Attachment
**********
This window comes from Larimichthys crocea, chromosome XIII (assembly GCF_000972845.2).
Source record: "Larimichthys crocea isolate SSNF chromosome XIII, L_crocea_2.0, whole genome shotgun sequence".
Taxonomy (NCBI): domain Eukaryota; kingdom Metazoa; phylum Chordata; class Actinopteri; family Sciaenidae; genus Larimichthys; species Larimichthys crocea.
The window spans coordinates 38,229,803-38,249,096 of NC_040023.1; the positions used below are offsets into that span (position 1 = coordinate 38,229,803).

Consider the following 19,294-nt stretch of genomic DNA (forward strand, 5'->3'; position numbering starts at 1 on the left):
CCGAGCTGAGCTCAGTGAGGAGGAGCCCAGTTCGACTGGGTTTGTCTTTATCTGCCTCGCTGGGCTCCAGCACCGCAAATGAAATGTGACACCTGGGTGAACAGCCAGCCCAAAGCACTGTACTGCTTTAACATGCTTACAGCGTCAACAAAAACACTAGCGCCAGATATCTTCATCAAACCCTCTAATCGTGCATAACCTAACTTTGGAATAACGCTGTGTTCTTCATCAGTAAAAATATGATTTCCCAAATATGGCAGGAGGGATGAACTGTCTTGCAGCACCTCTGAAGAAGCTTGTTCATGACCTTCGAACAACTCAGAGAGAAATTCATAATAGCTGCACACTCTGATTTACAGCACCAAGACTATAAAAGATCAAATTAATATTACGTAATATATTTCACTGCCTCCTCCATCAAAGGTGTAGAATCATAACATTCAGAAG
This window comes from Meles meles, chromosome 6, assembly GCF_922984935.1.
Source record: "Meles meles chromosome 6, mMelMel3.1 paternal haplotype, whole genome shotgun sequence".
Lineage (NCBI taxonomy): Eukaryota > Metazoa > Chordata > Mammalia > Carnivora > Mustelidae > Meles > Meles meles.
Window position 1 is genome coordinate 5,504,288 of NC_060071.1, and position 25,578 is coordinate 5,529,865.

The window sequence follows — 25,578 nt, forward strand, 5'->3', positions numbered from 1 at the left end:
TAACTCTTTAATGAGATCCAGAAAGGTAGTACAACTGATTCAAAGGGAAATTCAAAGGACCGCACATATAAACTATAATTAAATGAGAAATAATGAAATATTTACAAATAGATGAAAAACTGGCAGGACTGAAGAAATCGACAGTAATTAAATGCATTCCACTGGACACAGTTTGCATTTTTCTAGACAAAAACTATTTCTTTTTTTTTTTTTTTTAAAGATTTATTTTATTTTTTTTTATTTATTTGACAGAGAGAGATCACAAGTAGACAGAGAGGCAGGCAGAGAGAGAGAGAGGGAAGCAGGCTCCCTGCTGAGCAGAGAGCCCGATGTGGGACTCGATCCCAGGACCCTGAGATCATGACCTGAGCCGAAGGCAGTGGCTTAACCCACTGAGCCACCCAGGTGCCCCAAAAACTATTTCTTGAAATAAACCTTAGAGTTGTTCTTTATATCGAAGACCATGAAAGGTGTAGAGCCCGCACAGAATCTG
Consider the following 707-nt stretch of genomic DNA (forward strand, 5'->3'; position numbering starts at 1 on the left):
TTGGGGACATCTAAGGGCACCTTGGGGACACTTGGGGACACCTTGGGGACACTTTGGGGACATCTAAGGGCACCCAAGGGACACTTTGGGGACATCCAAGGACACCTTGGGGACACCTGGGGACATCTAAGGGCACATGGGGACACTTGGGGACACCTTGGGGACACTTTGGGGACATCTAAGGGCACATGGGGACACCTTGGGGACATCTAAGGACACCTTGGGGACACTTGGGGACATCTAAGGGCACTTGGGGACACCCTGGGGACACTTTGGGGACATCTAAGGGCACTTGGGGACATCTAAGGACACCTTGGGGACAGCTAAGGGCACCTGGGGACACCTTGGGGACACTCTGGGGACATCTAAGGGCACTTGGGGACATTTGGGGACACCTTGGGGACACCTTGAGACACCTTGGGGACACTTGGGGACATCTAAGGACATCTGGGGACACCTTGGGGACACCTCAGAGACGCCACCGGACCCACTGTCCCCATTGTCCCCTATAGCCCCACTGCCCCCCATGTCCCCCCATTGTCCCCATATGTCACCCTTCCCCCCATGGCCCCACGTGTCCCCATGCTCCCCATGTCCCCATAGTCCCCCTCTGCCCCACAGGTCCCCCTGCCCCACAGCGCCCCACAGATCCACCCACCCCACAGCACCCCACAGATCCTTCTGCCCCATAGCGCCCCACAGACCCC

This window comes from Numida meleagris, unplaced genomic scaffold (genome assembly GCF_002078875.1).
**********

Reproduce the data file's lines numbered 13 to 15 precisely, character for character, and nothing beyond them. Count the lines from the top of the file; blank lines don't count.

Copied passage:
Consider the following 707-nt stretch of genomic DNA (forward strand, 5'->3'; position numbering starts at 1 on the left):
TTGGGGACATCTAAGGGCACCTTGGGGACACTTGGGGACACCTTGGGGACACTTTGGGGACATCTAAGGGCACCCAAGGGACACTTTGGGGACATCCAAGGACACCTTGGGGACACCTGGGGACATCTAAGGGCACATGGGGACACTTGGGGACACCTTGGGGACACTTTGGGGACATCTAAGGGCACATGGGGACACCTTGGGGACATCTAAGGACACCTTGGGGACACTTGGGGACATCTAAGGGCACTTGGGGACACCCTGGGGACACTTTGGGGACATCTAAGGGCACTTGGGGACATCTAAGGACACCTTGGGGACAGCTAAGGGCACCTGGGGACACCTTGGGGACACTCTGGGGACATCTAAGGGCACTTGGGGACATTTGGGGACACCTTGGGGACACCTTGAGACACCTTGGGGACACTTGGGGACATCTAAGGACATCTGGGGACACCTTGGGGACACCTCAGAGACGCCACCGGACCCACTGTCCCCATTGTCCCCTATAGCCCCACTGCCCCCCATGTCCCCCCATTGTCCCCATATGTCACCCTTCCCCCCATGGCCCCACGTGTCCCCATGCTCCCCATGTCCCCATAGTCCCCCTCTGCCCCACAGGTCCCCCTGCCCCACAGCGCCCCACAGATCCACCCACCCCACAGCACCCCACAGATCCTTCTGCCCCATAGCGCCCCACAGACCCC

This window comes from Numida meleagris, unplaced genomic scaffold (genome assembly GCF_002078875.1).